Ten minutes to docking, sir.

     Thank you, crewman.

No physical description of Fitzthomas--that will be determined by whoever plays him.  No description of his uniform--that's the costume designer's job.  Just a bare sketch of the control room--set designer--and Patroclus--FX guys.  The dialog is just the raw lines; it will be up to the actors and director to decide how they're delivered.  If you were wondering if a scriptwriter has to deal with things a novelist never does like camera angles, background music, or lighting, you'll notice there's none of that.  Directors hate writers who tell them how to do their jobs.

So what you wind up with is something almost like a plot outline with all the dialog fully written.  One other thing you can't do in a screenplay is resort to inner monologue or narration to deliver backstory, the character's inner thoughts, et cetera.  The story has to be there in the dialog and the bare description.  And the story does have to be there.  The acting and music and FX will fill it out, but you need a story. 

So what am I going to do with a screenplay?  Well, the idea right now is to treat it as a plot outline with the dialog fully written.  Why?  Because I hate writing description and I love writing dialog; screenplay format lets me do a...not exactly a first draft, but maybe a draft 0.5.  An alpha build, if you will.  If the story comes together, I can fill it out into an actual novel with description and narration and the characters' inner voices.  Or hell, maybe it won't work and this is a waste of time, but at least I'm writing, which is more than I was doing last week.

Incidentally, the story?  It's set in New Jersey in the late 1990s, and involves cars, teenagers, sex, and chess.  No science fiction at all.  Maybe I needed a break from the fantastic, too.

Post Script: I know I promised the History of HI; that's still coming.  In fact, HI and this story are actually related, in a way.

Post Post Script: The software I'm using is called Celtx.  It can be found at this website: http://celtx.com/.

23 September 2010

HI Update Time

Finally finished Draft 10 and sent it away for evaluation.  Now it's in limbo for at least a couple weeks, but at least it out of my hair.

In the meantime, I'm now in the very earliest phases of a new novel.  Right now, I don't even have a draft started.  It's just setting and character notes and, soon, I hope, a plot outline (the idea requires too much political double-crossing for me to just wing it through the first draft, and anyway, I'd like to avoid the structural problems that made HI such a headache).  Unfortunately, I can't give any details at the moment, but hopefully once I have a draft, I can open up a little bit more.  The most I can say is that it's not set in the HI universe and the setting will not surprise people who know me well.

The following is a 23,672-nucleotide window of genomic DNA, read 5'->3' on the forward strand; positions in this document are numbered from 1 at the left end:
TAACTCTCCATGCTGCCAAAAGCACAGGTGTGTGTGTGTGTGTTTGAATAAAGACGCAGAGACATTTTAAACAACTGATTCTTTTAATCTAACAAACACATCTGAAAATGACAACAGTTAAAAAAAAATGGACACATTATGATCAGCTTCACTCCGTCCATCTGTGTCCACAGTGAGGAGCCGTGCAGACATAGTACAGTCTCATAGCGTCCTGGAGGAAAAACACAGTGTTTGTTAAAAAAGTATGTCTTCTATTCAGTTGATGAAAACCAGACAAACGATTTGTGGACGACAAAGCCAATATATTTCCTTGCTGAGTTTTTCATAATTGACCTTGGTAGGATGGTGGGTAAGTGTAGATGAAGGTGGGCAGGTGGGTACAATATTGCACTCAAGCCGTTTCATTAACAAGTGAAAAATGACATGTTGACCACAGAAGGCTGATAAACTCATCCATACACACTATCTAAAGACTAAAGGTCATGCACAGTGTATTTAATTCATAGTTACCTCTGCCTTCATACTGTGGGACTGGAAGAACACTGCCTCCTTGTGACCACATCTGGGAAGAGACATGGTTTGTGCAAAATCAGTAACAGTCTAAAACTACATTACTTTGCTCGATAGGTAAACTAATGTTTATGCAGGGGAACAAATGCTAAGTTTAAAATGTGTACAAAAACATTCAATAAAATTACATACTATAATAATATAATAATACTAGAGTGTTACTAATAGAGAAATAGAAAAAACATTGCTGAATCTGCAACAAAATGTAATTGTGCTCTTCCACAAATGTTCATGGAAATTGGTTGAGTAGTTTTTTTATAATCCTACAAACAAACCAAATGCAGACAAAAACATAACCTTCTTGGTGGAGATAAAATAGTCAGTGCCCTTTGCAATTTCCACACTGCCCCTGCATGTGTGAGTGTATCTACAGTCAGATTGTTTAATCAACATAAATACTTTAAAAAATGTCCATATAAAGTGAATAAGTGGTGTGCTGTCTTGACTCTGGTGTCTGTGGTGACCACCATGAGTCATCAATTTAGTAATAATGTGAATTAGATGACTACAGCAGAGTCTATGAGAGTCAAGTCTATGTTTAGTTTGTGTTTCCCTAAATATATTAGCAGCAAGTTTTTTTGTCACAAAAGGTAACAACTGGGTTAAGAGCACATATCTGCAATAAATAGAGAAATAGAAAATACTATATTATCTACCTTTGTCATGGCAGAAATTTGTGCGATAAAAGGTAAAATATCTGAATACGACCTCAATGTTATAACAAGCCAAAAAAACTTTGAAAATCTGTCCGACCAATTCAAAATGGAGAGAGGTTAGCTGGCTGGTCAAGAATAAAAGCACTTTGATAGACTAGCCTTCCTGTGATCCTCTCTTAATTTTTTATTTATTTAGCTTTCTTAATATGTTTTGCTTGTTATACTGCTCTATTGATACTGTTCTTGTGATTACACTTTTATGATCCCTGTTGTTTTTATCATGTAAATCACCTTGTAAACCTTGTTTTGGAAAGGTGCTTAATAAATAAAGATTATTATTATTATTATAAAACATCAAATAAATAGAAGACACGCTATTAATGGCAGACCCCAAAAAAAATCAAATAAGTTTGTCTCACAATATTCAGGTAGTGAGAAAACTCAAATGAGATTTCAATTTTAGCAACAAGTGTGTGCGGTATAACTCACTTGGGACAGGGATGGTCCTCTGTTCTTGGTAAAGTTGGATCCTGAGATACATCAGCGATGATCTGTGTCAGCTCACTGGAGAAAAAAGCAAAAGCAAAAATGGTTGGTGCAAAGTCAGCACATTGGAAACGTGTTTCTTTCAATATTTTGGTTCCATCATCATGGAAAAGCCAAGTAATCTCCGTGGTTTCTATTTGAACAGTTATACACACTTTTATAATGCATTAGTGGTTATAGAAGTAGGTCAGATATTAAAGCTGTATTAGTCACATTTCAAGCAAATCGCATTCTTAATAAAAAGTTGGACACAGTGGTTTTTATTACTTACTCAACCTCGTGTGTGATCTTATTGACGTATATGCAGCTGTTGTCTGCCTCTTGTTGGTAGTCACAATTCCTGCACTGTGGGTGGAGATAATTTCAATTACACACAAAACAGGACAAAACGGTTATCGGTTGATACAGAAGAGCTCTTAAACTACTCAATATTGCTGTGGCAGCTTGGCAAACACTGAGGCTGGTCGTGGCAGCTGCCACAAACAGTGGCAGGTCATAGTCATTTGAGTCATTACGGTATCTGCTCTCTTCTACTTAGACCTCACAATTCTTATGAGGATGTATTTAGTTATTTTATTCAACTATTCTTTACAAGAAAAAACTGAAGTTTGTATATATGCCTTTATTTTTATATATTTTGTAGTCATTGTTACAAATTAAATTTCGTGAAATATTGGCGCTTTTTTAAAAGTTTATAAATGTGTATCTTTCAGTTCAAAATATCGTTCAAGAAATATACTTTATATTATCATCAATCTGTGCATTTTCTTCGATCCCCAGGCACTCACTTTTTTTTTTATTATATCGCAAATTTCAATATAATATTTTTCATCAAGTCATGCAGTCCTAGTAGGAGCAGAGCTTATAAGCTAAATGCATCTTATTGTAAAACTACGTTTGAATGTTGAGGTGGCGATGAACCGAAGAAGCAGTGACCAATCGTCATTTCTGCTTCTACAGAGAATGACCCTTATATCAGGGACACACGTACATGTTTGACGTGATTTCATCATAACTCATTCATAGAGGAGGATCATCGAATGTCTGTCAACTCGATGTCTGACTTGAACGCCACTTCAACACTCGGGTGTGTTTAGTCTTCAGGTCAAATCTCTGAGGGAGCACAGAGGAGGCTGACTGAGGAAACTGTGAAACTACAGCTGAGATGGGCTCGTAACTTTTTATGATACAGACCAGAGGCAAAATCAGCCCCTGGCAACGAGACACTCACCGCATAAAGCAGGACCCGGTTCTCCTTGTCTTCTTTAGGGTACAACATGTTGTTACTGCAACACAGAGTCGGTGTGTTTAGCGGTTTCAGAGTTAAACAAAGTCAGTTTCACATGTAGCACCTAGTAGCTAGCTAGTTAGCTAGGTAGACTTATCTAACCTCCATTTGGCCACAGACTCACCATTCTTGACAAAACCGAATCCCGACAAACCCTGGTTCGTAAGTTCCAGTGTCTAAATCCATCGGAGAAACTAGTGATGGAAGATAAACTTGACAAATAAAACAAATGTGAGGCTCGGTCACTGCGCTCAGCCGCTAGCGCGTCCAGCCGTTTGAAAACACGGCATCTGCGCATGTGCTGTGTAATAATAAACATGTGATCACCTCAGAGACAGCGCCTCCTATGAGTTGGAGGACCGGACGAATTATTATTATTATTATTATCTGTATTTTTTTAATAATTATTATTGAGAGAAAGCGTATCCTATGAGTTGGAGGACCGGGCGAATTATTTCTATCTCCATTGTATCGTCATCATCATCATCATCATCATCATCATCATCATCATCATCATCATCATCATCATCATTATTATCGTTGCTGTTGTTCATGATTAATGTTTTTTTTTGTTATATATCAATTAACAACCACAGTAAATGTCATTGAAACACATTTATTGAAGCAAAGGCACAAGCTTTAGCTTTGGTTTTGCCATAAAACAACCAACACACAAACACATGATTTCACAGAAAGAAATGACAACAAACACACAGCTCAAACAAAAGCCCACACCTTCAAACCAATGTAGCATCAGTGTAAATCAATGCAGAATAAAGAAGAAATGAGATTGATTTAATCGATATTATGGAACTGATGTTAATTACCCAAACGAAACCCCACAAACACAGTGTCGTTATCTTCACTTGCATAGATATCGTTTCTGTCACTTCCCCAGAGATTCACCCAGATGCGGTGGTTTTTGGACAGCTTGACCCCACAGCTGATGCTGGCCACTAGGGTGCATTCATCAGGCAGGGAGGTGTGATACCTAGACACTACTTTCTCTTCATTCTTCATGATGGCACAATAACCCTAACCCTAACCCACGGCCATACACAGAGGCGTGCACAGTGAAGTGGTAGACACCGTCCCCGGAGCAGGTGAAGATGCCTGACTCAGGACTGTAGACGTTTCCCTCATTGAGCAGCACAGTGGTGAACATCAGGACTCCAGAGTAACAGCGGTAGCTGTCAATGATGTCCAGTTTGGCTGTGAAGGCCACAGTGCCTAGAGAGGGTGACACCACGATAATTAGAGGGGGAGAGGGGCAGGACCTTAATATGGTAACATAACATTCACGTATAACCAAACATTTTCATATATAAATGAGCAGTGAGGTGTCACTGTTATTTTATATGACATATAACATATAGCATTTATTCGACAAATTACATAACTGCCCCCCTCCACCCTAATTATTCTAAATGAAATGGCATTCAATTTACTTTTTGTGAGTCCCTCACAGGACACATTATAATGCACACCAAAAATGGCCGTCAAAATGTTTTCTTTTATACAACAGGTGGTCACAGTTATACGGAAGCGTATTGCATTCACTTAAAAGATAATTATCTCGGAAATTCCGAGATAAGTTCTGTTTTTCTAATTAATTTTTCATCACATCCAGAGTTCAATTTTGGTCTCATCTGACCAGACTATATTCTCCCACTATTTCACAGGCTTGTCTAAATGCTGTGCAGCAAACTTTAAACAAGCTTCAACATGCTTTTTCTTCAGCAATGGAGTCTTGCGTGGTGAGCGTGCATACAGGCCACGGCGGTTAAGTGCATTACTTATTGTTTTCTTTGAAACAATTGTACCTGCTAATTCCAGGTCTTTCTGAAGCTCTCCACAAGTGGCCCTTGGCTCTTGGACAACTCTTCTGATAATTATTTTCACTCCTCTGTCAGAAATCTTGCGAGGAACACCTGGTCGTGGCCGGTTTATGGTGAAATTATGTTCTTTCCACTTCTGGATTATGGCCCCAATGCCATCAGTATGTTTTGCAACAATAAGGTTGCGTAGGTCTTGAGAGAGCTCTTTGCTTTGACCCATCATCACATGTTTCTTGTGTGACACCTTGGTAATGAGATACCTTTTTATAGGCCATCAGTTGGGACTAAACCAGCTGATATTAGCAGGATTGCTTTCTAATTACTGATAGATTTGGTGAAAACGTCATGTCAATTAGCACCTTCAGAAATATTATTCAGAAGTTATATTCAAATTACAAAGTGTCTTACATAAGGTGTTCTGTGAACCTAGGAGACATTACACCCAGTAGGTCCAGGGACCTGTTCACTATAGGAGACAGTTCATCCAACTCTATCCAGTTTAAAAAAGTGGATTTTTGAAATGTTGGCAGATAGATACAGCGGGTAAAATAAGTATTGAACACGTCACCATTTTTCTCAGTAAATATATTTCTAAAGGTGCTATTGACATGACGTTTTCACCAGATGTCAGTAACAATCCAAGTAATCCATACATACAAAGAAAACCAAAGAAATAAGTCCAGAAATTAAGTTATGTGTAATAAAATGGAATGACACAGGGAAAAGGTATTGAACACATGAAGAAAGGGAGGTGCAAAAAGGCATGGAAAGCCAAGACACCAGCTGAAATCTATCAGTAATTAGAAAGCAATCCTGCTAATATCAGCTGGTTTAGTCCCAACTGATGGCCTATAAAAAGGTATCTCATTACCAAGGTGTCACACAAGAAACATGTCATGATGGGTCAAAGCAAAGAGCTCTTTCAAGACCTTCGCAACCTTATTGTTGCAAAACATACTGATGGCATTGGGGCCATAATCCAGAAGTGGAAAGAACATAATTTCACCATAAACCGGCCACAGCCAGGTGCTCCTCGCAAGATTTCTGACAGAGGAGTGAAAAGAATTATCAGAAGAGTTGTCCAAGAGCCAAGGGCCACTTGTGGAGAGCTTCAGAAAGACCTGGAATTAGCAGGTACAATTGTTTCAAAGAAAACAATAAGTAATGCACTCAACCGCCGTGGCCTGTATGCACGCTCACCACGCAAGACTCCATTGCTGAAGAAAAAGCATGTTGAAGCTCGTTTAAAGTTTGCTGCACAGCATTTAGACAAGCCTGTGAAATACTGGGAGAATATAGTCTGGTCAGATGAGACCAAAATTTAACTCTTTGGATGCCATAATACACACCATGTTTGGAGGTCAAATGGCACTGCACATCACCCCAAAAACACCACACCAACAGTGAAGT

21 September 2010

How to be a Braves troll in these difficult times

So you're a diehard fan of the Atlanta Braves, and you're looking for a way to express it.  You're obviously not doing it by attending the games, so you decide that the best way to do it is to troll sites populated by Phillies fans.  Things are going great for a while, but then, oh no!  It looks like your beloved Bravos blew a 7-game division lead and now trail the Phillies by 5 in late September.  Not only is the division almost certainly out of reach, but there's a significant chance your team won't even make the playoffs as a wild card.  What do you do now?  Do you slink off into the shadows to lurk until the Braves are good again, whenever that happens to be?  Do you sheepishly admit you underestimated the Phillies?  Do you angrily rant about Bobby Cox's managing decisions, or a GM who traded away all your good young talent for a bunch of broken-down castoffs?

No, of course not.  You keep right on trolling.  Who cares if your team shit itself and died?  But wait?  Don't know how?  X-Ray Blues is here to help.

How to make a Braves troll post:

First, select your excuse.

A. Citizen's Bank Park is a bandbox that turns pop flies into home runs
B. The umps were blatantly favoring Halliday
C. Of course they won.  They're buying a championship, just like the Yankees.
D. The Braves are taking it easy because they have the wild card locked up.
E. The Braves were still shaken by the fan running on the field last night.

Second, select your rationalization.

A. I don't care because my real passion is the Bulldogs/Falcons/Thrashers/Hawks (ok, I've never seen those last two)